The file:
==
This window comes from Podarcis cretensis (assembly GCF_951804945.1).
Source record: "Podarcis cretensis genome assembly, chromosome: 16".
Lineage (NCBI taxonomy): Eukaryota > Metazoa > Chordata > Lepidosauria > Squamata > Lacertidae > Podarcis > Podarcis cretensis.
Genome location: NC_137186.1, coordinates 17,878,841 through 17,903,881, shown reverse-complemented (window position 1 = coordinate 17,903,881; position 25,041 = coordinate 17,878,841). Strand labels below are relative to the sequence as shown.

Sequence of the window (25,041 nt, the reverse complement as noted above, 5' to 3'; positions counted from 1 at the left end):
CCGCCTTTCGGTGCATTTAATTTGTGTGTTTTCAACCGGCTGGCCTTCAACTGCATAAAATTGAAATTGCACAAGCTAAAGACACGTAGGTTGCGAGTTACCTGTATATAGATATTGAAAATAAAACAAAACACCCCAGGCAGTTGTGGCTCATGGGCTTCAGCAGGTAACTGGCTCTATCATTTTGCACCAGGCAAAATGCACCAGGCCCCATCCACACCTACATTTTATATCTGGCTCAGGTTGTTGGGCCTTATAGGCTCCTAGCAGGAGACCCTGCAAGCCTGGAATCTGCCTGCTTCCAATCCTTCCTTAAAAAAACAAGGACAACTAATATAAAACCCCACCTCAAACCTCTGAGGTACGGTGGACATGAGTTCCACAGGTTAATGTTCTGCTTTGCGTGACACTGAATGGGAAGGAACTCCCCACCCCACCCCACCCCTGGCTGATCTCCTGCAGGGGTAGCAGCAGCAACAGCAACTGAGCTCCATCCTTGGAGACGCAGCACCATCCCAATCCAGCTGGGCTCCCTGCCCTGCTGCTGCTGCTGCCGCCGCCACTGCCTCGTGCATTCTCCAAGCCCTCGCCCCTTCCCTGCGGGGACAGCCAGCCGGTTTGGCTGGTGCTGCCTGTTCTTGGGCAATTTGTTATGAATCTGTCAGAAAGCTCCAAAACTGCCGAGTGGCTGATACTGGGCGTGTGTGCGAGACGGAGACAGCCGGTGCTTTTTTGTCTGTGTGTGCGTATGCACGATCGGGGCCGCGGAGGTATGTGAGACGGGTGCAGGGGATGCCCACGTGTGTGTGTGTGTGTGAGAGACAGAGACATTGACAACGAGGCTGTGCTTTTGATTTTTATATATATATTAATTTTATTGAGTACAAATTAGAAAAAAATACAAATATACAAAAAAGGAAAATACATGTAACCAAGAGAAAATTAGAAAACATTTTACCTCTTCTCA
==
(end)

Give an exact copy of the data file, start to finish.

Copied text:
This window comes from Podarcis cretensis (assembly GCF_951804945.1).
Source record: "Podarcis cretensis genome assembly, chromosome: 16".
Lineage (NCBI taxonomy): Eukaryota > Metazoa > Chordata > Lepidosauria > Squamata > Lacertidae > Podarcis > Podarcis cretensis.
Genome location: NC_137186.1, coordinates 17,878,841 through 17,903,881, shown reverse-complemented (window position 1 = coordinate 17,903,881; position 25,041 = coordinate 17,878,841). Strand labels below are relative to the sequence as shown.

Sequence of the window (25,041 nt, the reverse complement as noted above, 5' to 3'; positions counted from 1 at the left end):
CCGCCTTTCGGTGCATTTAATTTGTGTGTTTTCAACCGGCTGGCCTTCAACTGCATAAAATTGAAATTGCACAAGCTAAAGACACGTAGGTTGCGAGTTACCTGTATATAGATATTGAAAATAAAACAAAACACCCCAGGCAGTTGTGGCTCATGGGCTTCAGCAGGTAACTGGCTCTATCATTTTGCACCAGGCAAAATGCACCAGGCCCCATCCACACCTACATTTTATATCTGGCTCAGGTTGTTGGGCCTTATAGGCTCCTAGCAGGAGACCCTGCAAGCCTGGAATCTGCCTGCTTCCAATCCTTCCTTAAAAAAACAAGGACAACTAATATAAAACCCCACCTCAAACCTCTGAGGTACGGTGGACATGAGTTCCACAGGTTAATGTTCTGCTTTGCGTGACACTGAATGGGAAGGAACTCCCCACCCCACCCCACCCCTGGCTGATCTCCTGCAGGGGTAGCAGCAGCAACAGCAACTGAGCTCCATCCTTGGAGACGCAGCACCATCCCAATCCAGCTGGGCTCCCTGCCCTGCTGCTGCTGCTGCCGCCGCCACTGCCTCGTGCATTCTCCAAGCCCTCGCCCCTTCCCTGCGGGGACAGCCAGCCGGTTTGGCTGGTGCTGCCTGTTCTTGGGCAATTTGTTATGAATCTGTCAGAAAGCTCCAAAACTGCCGAGTGGCTGATACTGGGCGTGTGTGCGAGACGGAGACAGCCGGTGCTTTTTTGTCTGTGTGTGCGTATGCACGATCGGGGCCGCGGAGGTATGTGAGACGGGTGCAGGGGATGCCCACGTGTGTGTGTGTGTGTGAGAGACAGAGACATTGACAACGAGGCTGTGCTTTTGATTTTTATATATATATTAATTTTATTGAGTACAAATTAGAAAAAAATACAAATATACAAAAAAGGAAAATACATGTAACCAAGAGAAAATTAGAAAACATTTTACCTCTTCTCA